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fulltext (1) - Ontology Engineering The DOGMA Approach...

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T.S. Dillon et al. (Eds.): Advances in Web Semantics I, LNCS 4891, pp. 7–34, 2008. © IFIP International Federation for Information Processing 2008 Ontology Engineering – The DOGMA Approach Mustafa Jarrar and Robert Meersman STARLab, Vrije Universiteit Brussel, Belgium {mjarrar,meersman}@vub.ac.be Abstract. This chapter presents a methodological framework for ontology en- gineering (called DOGMA), which is aimed to guide ontology builders towards building ontologies that are both highly reusable and usable, easier to build and to maintain. We survey the main foundational challenges in ontology engineer- ing and analyse to what extent one can build an ontology independently of ap- plication requirements at hand. We discuss ontology reusability verses ontology usability and present the DOGMA approach, its philosophy and formalization, which prescribe that an ontology be built as separate domain axiomatization and application axiomatizations. While a domain axiomatization focuses on the characterization of the intended meaning (i.e. intended models) of a vocabulary at the domain level, application axiomatizations focus on the usability of this vocabulary according to certain application/usability perspectives and specify the legal models (a subset of the intended models) of the application(s)’ interest. We show how specification languages (such as ORM, UML, EER, and OWL) can be effectively (re)used in ontology engineering. 1 Introduction and Motivation The Internet and other open connectivity environments create a strong demand for sharing the semantics of data. Ontologies are becoming increasingly essential for nearly all computer science applications. Organizations are looking towards them as vital machine-processable semantic resources for many application areas. An ontol- ogy is an agreed understanding (i.e. semantics) of a certain domain, axiomatized and represented formally as logical theory in the form of a computer-based resource. By sharing an ontology, autonomous and distributed applications can meaningfully com- municate to exchange data and thus make transactions interoperate independently of their internal technologies. Research on ontologies has turned into an interdisciplinary subject. It combines elements of Philosophy, Linguistics, Logics, and Computer Science. Within computer science, the research on ontologies emerged “mainly” within two subcommunities: ar- tificial intelligence (among scientists largely committed to building shared knowledge bases) and database (among scientists and members of industry who are largely com- mitted to building conceptual data schemes, also called semantic data models [V82]). This legacy in computer science brings indeed successful techniques and methods to enrich the art of ontology engineering. However, some confusion on how to reuse these techniques is witnessed. For example, many researchers have confused ontolo- gies with data schemes, knowledge bases, or even logic programs.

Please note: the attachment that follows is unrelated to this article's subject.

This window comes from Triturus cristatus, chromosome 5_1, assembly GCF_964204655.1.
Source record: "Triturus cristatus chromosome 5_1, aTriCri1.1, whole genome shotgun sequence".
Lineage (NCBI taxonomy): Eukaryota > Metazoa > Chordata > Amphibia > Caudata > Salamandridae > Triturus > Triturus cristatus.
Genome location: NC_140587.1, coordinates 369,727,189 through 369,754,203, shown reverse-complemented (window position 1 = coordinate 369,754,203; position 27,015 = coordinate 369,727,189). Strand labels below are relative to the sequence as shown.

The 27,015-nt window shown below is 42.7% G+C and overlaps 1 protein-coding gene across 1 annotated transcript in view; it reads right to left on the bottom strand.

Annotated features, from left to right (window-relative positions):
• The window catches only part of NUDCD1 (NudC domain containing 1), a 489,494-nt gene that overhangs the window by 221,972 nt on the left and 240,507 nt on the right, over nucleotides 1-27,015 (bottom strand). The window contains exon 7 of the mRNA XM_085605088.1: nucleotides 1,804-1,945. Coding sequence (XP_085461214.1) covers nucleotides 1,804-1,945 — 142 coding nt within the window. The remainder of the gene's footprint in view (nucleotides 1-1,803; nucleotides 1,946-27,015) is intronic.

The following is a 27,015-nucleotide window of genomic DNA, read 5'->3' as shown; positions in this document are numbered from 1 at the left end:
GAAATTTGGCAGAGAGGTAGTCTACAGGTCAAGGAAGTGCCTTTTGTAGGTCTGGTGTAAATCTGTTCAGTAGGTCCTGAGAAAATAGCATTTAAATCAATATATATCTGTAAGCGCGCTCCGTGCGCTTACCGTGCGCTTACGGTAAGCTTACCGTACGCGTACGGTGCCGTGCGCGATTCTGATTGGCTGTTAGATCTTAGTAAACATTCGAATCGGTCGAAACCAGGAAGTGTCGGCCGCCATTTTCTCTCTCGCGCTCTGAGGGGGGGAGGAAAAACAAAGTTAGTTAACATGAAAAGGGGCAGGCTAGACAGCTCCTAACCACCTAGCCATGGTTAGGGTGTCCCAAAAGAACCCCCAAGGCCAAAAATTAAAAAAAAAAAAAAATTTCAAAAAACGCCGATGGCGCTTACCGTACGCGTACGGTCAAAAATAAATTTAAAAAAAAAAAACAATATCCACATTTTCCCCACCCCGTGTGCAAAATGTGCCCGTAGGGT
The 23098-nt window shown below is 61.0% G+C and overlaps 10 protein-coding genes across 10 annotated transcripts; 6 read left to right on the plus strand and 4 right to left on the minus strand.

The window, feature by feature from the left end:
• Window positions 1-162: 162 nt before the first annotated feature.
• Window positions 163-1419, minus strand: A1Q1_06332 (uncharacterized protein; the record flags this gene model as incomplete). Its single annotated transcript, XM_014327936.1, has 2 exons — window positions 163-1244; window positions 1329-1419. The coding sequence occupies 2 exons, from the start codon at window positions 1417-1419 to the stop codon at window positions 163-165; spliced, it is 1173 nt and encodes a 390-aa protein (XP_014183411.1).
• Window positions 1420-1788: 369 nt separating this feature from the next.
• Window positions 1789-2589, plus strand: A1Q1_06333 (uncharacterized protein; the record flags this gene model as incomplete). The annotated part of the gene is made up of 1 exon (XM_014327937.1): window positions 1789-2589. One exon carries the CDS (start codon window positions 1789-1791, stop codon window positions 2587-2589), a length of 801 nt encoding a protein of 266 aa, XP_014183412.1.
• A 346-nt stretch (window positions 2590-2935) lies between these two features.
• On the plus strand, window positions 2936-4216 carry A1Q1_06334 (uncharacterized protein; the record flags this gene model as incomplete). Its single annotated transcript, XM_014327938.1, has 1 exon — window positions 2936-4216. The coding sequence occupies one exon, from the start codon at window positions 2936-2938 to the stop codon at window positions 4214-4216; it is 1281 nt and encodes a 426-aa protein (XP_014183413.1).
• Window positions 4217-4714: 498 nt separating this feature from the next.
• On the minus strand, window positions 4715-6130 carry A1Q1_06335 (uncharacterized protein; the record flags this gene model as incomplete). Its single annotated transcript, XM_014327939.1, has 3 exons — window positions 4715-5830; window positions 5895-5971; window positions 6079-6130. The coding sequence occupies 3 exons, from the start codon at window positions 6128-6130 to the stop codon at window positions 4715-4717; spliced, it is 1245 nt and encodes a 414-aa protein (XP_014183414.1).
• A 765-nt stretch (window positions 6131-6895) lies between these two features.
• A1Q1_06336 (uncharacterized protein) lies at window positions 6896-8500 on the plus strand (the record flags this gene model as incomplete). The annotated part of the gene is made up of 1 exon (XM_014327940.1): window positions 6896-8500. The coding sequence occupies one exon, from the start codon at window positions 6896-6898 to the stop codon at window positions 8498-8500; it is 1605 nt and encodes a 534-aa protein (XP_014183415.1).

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8 M. Jarrar and R. Meersman
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